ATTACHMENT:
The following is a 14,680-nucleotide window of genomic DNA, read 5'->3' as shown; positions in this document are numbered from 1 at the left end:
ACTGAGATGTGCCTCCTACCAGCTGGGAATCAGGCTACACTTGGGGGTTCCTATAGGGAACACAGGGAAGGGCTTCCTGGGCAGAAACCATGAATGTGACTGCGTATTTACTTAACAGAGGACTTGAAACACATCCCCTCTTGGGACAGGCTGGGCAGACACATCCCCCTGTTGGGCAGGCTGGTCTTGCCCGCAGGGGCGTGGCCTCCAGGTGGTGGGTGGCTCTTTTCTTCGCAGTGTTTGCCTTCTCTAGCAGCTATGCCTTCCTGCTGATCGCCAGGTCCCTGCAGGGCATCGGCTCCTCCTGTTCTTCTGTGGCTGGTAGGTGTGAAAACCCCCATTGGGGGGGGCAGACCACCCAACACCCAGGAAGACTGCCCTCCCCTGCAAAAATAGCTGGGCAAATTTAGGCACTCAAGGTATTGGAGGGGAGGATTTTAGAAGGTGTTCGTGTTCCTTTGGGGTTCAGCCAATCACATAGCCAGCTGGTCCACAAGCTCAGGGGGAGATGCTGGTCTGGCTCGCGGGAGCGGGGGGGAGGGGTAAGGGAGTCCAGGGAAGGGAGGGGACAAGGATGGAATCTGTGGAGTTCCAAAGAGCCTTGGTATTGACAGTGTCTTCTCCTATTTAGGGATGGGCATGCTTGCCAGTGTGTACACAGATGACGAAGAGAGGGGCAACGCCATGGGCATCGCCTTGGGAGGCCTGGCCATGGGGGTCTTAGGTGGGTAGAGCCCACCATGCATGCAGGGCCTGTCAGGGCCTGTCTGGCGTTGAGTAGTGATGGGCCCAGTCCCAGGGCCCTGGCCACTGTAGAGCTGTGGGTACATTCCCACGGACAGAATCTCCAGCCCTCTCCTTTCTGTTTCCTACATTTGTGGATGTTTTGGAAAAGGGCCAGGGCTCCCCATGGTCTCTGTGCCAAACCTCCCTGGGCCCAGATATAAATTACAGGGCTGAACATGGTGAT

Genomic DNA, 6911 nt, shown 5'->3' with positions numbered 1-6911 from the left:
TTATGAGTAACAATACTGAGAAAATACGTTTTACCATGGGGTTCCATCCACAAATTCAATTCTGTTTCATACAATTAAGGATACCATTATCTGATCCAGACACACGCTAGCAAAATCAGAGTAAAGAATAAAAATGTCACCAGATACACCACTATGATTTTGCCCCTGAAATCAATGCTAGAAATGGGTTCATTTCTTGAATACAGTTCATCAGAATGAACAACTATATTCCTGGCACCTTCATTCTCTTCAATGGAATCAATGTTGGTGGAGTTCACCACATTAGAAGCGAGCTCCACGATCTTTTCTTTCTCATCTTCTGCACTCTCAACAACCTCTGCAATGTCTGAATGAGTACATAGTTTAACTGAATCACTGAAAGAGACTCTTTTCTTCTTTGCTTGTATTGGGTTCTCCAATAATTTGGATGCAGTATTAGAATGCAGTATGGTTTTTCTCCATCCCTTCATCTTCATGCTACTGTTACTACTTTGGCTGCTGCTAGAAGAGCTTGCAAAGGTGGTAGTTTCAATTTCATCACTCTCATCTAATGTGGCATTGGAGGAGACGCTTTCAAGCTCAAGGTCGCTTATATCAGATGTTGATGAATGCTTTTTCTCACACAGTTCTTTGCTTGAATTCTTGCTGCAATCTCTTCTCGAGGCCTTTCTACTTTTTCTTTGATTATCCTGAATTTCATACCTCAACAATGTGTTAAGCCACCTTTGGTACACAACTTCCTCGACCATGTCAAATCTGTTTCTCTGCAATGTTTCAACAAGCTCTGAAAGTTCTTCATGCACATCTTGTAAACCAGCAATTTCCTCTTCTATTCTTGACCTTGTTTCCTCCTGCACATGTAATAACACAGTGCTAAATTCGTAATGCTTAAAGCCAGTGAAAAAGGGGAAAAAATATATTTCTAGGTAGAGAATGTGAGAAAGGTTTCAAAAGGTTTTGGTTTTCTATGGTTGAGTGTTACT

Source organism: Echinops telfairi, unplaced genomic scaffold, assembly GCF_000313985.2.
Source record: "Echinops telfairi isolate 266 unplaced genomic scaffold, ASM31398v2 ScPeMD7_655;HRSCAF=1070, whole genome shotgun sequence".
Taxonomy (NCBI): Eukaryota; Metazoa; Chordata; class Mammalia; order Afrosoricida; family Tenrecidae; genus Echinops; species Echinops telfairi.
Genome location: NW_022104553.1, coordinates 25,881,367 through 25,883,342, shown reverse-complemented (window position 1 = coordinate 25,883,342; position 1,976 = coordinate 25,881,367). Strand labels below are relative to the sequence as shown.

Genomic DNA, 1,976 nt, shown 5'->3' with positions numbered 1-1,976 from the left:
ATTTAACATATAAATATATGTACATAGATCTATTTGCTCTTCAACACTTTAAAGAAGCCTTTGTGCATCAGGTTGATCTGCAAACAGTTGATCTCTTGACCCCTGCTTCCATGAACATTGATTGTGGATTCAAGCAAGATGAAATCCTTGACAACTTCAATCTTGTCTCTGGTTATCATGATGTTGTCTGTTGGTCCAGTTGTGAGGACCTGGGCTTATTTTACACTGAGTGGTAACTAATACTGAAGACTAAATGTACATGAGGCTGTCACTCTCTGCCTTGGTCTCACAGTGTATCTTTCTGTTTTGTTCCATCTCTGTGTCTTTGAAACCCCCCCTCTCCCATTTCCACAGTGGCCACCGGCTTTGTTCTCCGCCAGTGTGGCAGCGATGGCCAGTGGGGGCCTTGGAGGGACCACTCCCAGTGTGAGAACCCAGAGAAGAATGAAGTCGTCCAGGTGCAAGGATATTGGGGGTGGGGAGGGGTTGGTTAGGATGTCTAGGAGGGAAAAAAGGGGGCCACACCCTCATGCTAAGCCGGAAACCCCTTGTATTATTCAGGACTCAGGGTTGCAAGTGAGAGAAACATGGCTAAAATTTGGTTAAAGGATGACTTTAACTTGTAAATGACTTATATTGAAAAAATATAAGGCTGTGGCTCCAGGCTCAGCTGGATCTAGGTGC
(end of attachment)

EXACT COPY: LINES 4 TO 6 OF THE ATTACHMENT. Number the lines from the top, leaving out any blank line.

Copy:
TTATGAGTAACAATACTGAGAAAATACGTTTTACCATGGGGTTCCATCCACAAATTCAATTCTGTTTCATACAATTAAGGATACCATTATCTGATCCAGACACACGCTAGCAAAATCAGAGTAAAGAATAAAAATGTCACCAGATACACCACTATGATTTTGCCCCTGAAATCAATGCTAGAAATGGGTTCATTTCTTGAATACAGTTCATCAGAATGAACAACTATATTCCTGGCACCTTCATTCTCTTCAATGGAATCAATGTTGGTGGAGTTCACCACATTAGAAGCGAGCTCCACGATCTTTTCTTTCTCATCTTCTGCACTCTCAACAACCTCTGCAATGTCTGAATGAGTACATAGTTTAACTGAATCACTGAAAGAGACTCTTTTCTTCTTTGCTTGTATTGGGTTCTCCAATAATTTGGATGCAGTATTAGAATGCAGTATGGTTTTTCTCCATCCCTTCATCTTCATGCTACTGTTACTACTTTGGCTGCTGCTAGAAGAGCTTGCAAAGGTGGTAGTTTCAATTTCATCACTCTCATCTAATGTGGCATTGGAGGAGACGCTTTCAAGCTCAAGGTCGCTTATATCAGATGTTGATGAATGCTTTTTCTCACACAGTTCTTTGCTTGAATTCTTGCTGCAATCTCTTCTCGAGGCCTTTCTACTTTTTCTTTGATTATCCTGAATTTCATACCTCAACAATGTGTTAAGCCACCTTTGGTACACAACTTCCTCGACCATGTCAAATCTGTTTCTCTGCAATGTTTCAACAAGCTCTGAAAGTTCTTCATGCACATCTTGTAAACCAGCAATTTCCTCTTCTATTCTTGACCTTGTTTCCTCCTGCACATGTAATAACACAGTGCTAAATTCGTAATGCTTAAAGCCAGTGAAAAAGGGGAAAAAATATATTTCTAGGTAGAGAATGTGAGAAAGGTTTCAAAAGGTTTTGGTTTTCTATGGTTGAGTGTTACT

Source organism: Echinops telfairi, unplaced genomic scaffold, assembly GCF_000313985.2.
Source record: "Echinops telfairi isolate 266 unplaced genomic scaffold, ASM31398v2 ScPeMD7_655;HRSCAF=1070, whole genome shotgun sequence".